Law Written, statutory, technical, search for "loopholes." Oral, based on values and "what’s right."
Religion Separation of Church and State Spiritual realm, ceremony, prayer integral to life. Restoring spirituality and cleansing one's soul are essential to the healing process for everyone involved in a conflict.
Relationship Adversarial, conflict-oriented. Builds trusting relationships to promote resolution and healing.
Event Behaviour is isolated, freeze-frame acts. Problem is seen in its entirety, contributing factors examined.
Approach to process & solutions Fragmented. Comprehensive.
Time

 
"Time is money." No time limits. Long silences, patience are valued. Inclusive of all affected individuals and those who can help solve problem.
Representation By strangers. Representation may include extended family members.
Rights Focus on individual rights. Focus on victim and communal rights.
Sanctions Prescribed by state, removes offender from community. Community has voice in determining sanctions needed to restore relationships. Offenders remain an integral part of the community with an important role in defining the boundaries of appropriate and inappropriate behavior and the consequences associated with misconduct.
Vindication To "society." To victims, community. Apology is reciprocated by forgiveness. Reparative process makes things right for oneself and those affected by the offender's behavior. It is essential for the offender to make amends through apology, asking forgiveness, making restitution, and engaging in acts that demonstrate a sincerity to make things right.
Fundamental philosophy

 
Retributive. Criminals should suffer for their actions and deserve to be  punished. We are part of a whole. If something is wrong with one part, the whole needs to be healed. Everyone involved with persons in conflict or with a problem are part of a circle of justice, with everyone focused on the centre: the underlying issues that need to be resolved to attain peace and harmony for the individuals and the community.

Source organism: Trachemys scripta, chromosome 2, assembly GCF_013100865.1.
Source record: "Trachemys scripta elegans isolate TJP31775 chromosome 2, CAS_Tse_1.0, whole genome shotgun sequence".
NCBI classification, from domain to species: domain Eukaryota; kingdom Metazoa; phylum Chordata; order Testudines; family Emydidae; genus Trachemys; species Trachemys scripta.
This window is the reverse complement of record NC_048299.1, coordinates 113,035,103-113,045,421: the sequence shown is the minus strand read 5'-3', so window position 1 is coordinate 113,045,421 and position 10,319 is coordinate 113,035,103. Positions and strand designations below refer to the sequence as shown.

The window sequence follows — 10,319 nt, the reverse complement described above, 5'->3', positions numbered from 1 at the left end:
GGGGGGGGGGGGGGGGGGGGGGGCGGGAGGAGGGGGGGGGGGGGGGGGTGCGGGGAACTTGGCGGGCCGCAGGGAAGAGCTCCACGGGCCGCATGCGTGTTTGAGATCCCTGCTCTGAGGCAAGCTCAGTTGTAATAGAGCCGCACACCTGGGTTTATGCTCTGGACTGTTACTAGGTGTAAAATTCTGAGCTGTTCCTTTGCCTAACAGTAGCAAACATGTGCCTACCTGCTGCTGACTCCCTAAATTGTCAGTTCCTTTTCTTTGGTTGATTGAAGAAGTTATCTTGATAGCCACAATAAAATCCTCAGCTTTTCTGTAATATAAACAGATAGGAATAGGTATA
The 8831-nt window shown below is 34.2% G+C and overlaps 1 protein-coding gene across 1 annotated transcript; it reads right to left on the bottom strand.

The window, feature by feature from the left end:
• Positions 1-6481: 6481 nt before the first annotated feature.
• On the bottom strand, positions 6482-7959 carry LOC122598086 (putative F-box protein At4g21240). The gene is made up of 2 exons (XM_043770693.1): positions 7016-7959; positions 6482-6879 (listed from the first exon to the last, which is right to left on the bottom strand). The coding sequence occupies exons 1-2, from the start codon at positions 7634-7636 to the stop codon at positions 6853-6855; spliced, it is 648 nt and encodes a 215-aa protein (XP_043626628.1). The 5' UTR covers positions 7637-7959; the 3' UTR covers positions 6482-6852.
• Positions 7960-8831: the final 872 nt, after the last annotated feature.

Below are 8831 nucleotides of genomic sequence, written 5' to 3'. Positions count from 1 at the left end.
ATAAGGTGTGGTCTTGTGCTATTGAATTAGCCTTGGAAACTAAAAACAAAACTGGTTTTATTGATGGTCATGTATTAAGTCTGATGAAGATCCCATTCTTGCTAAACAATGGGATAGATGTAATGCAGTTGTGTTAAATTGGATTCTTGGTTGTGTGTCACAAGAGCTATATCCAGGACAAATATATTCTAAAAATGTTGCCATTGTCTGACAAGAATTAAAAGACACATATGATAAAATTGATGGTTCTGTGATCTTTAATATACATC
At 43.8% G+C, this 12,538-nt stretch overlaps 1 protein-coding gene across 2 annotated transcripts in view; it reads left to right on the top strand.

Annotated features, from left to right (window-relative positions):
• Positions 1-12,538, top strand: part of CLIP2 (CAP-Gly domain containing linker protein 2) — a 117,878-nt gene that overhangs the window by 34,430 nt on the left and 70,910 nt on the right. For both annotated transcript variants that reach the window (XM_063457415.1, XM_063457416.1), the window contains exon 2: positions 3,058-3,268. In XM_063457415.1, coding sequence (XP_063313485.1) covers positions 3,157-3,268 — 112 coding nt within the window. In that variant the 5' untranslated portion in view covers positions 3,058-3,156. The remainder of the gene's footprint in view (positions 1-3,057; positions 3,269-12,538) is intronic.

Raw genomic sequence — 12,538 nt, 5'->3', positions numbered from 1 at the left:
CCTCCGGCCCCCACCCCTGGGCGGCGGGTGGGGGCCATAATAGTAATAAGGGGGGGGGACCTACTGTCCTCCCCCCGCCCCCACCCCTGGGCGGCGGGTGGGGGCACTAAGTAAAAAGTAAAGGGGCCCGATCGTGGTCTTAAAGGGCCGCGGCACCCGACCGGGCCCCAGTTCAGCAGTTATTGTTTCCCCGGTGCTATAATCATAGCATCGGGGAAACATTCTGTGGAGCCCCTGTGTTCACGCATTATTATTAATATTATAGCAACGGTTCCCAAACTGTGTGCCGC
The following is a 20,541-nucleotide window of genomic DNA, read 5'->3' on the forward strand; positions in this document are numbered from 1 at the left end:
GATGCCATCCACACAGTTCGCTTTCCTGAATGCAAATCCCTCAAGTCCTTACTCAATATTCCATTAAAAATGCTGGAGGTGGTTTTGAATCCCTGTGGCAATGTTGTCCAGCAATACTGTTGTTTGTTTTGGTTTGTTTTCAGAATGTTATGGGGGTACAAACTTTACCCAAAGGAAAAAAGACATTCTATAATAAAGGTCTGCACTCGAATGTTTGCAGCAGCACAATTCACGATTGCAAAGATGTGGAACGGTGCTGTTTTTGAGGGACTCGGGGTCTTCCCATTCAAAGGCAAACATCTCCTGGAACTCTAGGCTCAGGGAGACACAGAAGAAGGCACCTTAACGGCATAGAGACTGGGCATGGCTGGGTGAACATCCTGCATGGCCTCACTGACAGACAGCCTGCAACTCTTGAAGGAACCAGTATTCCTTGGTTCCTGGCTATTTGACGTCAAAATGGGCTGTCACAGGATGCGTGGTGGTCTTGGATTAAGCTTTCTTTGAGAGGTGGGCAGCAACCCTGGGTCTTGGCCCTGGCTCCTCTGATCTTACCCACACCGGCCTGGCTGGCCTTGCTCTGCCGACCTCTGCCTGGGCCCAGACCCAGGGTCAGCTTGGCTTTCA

Fundamental style Adversarial, punitive, guided by codified laws and written rules, procedures, and guidelines. Restorative, reparative, unifying, healing, guided by values and fairness.  Crime is viewed as a human error that requires corrective intervention by families and elders or tribal leaders.
Victims, Future Reduction in future crime not correlated with justice. Debt is paid to "society," little reparation to victims. The process should prevent future crime; victims should receive full reparation.
Reconciliation Punishment is used to appease the victim, to satisfy society's desire for revenge, and to reconcile the offender to the community by paying a debt to society. Reconciliation promoted by conduct. Revenge seen as immature and counter-productive to reconciliation. Process heals damaged personal and communal relationships. The victim is the focal point, and the goal is to heal and renew the victim's physical, emotional, mental, and spiritual well-being. Offender makes deliberate acts to regain dignity and trust, and to return to a healthy physical, emotional, mental, and spiritual state.